The New York Times’ recent stories on skepticism over the profitability of natural gas shale exploration and production has prompted some fierce feedback from industry.
One conservative watchdog group called on the New York Times’ public editor (an editor designated to deal with complaints, corrections or other disputes over the paper’s coverage) to investigate the stories.
Over the weekend NYT public editor Arthur Brisbane wrote about his inquiry into some of the criticisms of the stories, which included claims of incomplete information about some of the key sources.
Brisbane notes that the story was clearly trying to set itself up as an early warning of possible financial calamity by invoking phrases such as “Enron,” “Ponzi schemes” and “dot-coms” early on.
“Raising the prospect of a fall, though, is a journalistic gamble,” Brisbane said. “Adding to the risk, the story painted its subject with an overly broad brush and didn’t include dissenting views from experts who aren’t entrenched on one side or another of the subject.”
Brisbane asked the reporter and editors involved in the story why the piece failed to mention the rapid growth of shale gas as an energy source — a point raised by story critics as proof the underlying thesis was flawed:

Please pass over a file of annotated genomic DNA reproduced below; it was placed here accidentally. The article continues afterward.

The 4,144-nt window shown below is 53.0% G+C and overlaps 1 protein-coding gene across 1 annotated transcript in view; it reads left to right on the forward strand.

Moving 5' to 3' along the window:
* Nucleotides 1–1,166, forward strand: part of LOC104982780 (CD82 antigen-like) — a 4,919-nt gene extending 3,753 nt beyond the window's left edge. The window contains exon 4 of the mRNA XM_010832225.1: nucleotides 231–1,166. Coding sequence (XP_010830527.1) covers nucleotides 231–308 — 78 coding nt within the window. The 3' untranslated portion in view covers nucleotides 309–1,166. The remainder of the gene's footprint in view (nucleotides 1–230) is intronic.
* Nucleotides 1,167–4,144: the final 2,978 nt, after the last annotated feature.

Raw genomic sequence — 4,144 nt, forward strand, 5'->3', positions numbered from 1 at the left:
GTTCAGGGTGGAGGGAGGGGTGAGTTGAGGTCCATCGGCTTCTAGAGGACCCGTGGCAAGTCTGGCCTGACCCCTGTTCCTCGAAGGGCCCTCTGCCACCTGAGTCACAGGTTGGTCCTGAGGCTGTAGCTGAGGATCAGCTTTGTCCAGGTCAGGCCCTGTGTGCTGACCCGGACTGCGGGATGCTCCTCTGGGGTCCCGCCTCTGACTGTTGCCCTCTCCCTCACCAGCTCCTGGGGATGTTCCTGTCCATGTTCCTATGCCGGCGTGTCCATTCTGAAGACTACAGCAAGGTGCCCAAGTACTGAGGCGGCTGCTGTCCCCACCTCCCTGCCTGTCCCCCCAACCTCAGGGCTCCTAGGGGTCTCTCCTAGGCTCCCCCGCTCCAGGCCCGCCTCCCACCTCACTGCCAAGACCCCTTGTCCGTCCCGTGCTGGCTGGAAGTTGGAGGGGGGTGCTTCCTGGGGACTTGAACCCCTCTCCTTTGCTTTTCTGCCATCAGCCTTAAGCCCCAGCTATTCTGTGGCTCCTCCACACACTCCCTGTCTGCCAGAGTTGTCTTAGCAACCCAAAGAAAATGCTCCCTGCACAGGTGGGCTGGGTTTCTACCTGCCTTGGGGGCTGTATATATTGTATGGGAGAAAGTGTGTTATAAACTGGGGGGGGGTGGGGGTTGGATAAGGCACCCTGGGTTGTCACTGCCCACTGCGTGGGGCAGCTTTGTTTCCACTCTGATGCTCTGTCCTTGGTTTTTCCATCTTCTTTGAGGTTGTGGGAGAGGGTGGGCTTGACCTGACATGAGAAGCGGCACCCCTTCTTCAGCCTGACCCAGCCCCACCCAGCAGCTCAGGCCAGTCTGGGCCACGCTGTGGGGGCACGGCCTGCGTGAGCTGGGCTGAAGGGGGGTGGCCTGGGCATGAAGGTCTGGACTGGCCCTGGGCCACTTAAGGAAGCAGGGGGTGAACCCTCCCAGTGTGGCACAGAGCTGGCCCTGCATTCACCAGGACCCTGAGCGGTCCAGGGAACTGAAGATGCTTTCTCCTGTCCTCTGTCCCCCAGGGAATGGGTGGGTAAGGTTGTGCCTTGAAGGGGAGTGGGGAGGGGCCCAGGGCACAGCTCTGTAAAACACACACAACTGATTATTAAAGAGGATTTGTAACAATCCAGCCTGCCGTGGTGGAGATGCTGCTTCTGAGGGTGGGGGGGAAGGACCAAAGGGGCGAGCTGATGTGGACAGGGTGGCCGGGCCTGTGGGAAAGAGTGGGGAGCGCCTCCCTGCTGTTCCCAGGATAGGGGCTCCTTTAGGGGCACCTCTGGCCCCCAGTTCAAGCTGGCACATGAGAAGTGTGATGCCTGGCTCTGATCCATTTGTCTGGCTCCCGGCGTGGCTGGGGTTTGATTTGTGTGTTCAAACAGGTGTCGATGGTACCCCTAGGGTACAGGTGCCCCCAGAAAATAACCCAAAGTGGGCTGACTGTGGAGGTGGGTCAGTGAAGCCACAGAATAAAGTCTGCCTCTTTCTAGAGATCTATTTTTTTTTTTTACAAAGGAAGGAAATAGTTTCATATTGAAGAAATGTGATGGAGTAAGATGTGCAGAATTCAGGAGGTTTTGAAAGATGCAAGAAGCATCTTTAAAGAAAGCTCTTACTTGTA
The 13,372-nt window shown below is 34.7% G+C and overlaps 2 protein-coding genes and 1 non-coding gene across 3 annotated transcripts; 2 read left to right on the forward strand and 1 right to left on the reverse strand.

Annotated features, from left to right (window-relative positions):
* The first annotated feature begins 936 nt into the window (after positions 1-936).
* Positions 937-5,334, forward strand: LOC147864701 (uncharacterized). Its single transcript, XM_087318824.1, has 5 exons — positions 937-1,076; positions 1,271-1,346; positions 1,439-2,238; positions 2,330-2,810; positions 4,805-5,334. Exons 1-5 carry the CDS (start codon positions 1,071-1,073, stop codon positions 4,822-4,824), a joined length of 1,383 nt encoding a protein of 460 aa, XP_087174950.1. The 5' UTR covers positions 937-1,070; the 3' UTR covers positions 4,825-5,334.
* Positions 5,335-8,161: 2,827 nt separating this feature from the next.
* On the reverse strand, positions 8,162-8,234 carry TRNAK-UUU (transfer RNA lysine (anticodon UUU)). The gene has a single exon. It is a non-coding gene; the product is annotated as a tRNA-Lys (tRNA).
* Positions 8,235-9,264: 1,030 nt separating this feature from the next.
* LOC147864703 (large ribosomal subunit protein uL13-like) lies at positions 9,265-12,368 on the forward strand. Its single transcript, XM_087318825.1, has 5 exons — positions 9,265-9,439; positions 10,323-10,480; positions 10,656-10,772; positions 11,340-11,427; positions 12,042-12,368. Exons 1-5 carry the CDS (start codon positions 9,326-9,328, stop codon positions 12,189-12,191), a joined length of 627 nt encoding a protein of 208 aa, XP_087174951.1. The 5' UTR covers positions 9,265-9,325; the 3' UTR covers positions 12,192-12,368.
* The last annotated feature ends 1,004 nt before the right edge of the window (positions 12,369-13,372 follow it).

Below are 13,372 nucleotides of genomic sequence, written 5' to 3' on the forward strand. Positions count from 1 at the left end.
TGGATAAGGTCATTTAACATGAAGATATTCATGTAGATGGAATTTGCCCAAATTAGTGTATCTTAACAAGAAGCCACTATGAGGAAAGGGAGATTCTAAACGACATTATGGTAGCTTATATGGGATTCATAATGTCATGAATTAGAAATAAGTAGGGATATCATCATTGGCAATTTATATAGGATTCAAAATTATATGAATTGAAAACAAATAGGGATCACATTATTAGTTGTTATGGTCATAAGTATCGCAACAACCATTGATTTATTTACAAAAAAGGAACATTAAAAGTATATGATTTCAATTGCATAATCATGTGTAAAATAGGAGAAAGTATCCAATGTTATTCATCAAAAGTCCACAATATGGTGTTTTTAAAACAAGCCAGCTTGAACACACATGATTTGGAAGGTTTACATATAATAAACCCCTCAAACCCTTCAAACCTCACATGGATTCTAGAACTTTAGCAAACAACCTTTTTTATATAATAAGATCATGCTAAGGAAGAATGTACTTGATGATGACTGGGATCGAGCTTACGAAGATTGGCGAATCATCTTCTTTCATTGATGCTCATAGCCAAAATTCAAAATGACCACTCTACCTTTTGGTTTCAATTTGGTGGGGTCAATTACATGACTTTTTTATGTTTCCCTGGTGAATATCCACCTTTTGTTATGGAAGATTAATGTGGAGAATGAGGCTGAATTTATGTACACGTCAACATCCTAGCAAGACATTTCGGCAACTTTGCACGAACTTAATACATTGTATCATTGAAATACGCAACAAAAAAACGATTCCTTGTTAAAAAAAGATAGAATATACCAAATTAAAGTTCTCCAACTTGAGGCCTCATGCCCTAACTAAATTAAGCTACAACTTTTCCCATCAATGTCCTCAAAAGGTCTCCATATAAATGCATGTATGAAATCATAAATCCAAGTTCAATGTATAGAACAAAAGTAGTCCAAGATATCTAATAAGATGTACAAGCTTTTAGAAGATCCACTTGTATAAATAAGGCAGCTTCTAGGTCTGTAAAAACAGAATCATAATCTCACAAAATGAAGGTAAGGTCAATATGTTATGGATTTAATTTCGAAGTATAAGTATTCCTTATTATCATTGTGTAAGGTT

“The journalists said The Times had already cited the big picture of a gas boom in the “Drilling Down” series opener back in February and had thoroughly covered it elsewhere,” Brisbane says.
He also asked why articles didn’t include input from oil majors like like Exxon Mobil, whose recent investment in shale would counter the notion that it’s a Ponzi scheme:
“Mr. Urbina and Adam Bryant, a deputy national editor, said the focus was not on the major companies but on the “independents” that focus on shale gas, because these firms have been the most vocal boosters of shale gas, have benefited most from federal rules changes regarding reserves and are most vulnerable to sharp financial swings.”
That distinction between oil majors and independents was lost on many readers, Brisbane said, including those familiar with the industry.
“My view is that such a pointed article needed more convincing substantiation, more space for a reasoned explanation of the other side and more clarity about its focus.
The Times journalists countered that their reporting consisted of more than three dozen interviews with industry experts, and analysis of S.E.C. filings from two dozen companies and data from more than 9,000 wells. The Times also published several dozen e-mails from industry officials and federal regulators voicing concerns.
“The article challenges conventional wisdom and a powerful industry, so we expected criticism,” said Richard L. Berke, the national editor. “But it is deeply sourced, meticulously reported and measured, and we would not change a word.”
Brisbane agrees the article challenged conventional thinking.
“But the article went out on a limb, lacked an in-depth dissenting view in the text and should have made clear that shale gas had boomed,” Brisbane concluded.